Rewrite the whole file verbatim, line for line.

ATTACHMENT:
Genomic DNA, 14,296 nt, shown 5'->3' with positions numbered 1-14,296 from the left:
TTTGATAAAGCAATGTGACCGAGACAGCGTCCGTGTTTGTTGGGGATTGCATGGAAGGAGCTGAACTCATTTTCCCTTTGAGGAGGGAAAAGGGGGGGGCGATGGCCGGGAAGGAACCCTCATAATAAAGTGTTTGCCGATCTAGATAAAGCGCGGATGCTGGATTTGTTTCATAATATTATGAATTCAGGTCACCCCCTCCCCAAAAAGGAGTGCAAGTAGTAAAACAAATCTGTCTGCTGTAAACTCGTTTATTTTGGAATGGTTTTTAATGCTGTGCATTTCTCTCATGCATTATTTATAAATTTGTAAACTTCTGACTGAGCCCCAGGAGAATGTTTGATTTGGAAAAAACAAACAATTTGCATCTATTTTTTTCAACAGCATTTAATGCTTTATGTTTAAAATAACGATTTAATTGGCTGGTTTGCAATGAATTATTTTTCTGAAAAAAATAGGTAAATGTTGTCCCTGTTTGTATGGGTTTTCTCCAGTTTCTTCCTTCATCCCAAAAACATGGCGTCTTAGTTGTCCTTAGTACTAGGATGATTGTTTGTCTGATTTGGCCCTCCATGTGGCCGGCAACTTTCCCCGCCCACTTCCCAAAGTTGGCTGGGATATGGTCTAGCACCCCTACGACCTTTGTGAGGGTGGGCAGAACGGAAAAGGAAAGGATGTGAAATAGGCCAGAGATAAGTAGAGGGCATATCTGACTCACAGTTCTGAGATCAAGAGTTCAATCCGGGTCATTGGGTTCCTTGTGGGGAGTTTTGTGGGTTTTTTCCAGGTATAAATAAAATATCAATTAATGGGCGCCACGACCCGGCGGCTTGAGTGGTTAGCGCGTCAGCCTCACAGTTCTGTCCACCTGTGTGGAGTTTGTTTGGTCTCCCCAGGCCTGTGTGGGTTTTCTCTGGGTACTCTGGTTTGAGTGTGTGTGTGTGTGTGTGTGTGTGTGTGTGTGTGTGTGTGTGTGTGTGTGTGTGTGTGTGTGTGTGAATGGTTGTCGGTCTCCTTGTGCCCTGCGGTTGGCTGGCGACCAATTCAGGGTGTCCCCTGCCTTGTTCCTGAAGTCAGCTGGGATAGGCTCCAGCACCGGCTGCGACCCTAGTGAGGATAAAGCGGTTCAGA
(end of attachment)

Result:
Genomic DNA, 14,296 nt, shown 5'->3' with positions numbered 1-14,296 from the left:
TTTGATAAAGCAATGTGACCGAGACAGCGTCCGTGTTTGTTGGGGATTGCATGGAAGGAGCTGAACTCATTTTCCCTTTGAGGAGGGAAAAGGGGGGGGCGATGGCCGGGAAGGAACCCTCATAATAAAGTGTTTGCCGATCTAGATAAAGCGCGGATGCTGGATTTGTTTCATAATATTATGAATTCAGGTCACCCCCTCCCCAAAAAGGAGTGCAAGTAGTAAAACAAATCTGTCTGCTGTAAACTCGTTTATTTTGGAATGGTTTTTAATGCTGTGCATTTCTCTCATGCATTATTTATAAATTTGTAAACTTCTGACTGAGCCCCAGGAGAATGTTTGATTTGGAAAAAACAAACAATTTGCATCTATTTTTTTCAACAGCATTTAATGCTTTATGTTTAAAATAACGATTTAATTGGCTGGTTTGCAATGAATTATTTTTCTGAAAAAAATAGGTAAATGTTGTCCCTGTTTGTATGGGTTTTCTCCAGTTTCTTCCTTCATCCCAAAAACATGGCGTCTTAGTTGTCCTTAGTACTAGGATGATTGTTTGTCTGATTTGGCCCTCCATGTGGCCGGCAACTTTCCCCGCCCACTTCCCAAAGTTGGCTGGGATATGGTCTAGCACCCCTACGACCTTTGTGAGGGTGGGCAGAACGGAAAAGGAAAGGATGTGAAATAGGCCAGAGATAAGTAGAGGGCATATCTGACTCACAGTTCTGAGATCAAGAGTTCAATCCGGGTCATTGGGTTCCTTGTGGGGAGTTTTGTGGGTTTTTTCCAGGTATAAATAAAATATCAATTAATGGGCGCCACGACCCGGCGGCTTGAGTGGTTAGCGCGTCAGCCTCACAGTTCTGTCCACCTGTGTGGAGTTTGTTTGGTCTCCCCAGGCCTGTGTGGGTTTTCTCTGGGTACTCTGGTTTGAGTGTGTGTGTGTGTGTGTGTGTGTGTGTGTGTGTGTGTGTGTGTGTGTGTGTGTGTGTGTGTGTGTGAATGGTTGTCGGTCTCCTTGTGCCCTGCGGTTGGCTGGCGACCAATTCAGGGTGTCCCCTGCCTTGTTCCTGAAGTCAGCTGGGATAGGCTCCAGCACCGGCTGCGACCCTAGTGAGGATAAAGCGGTTCAGA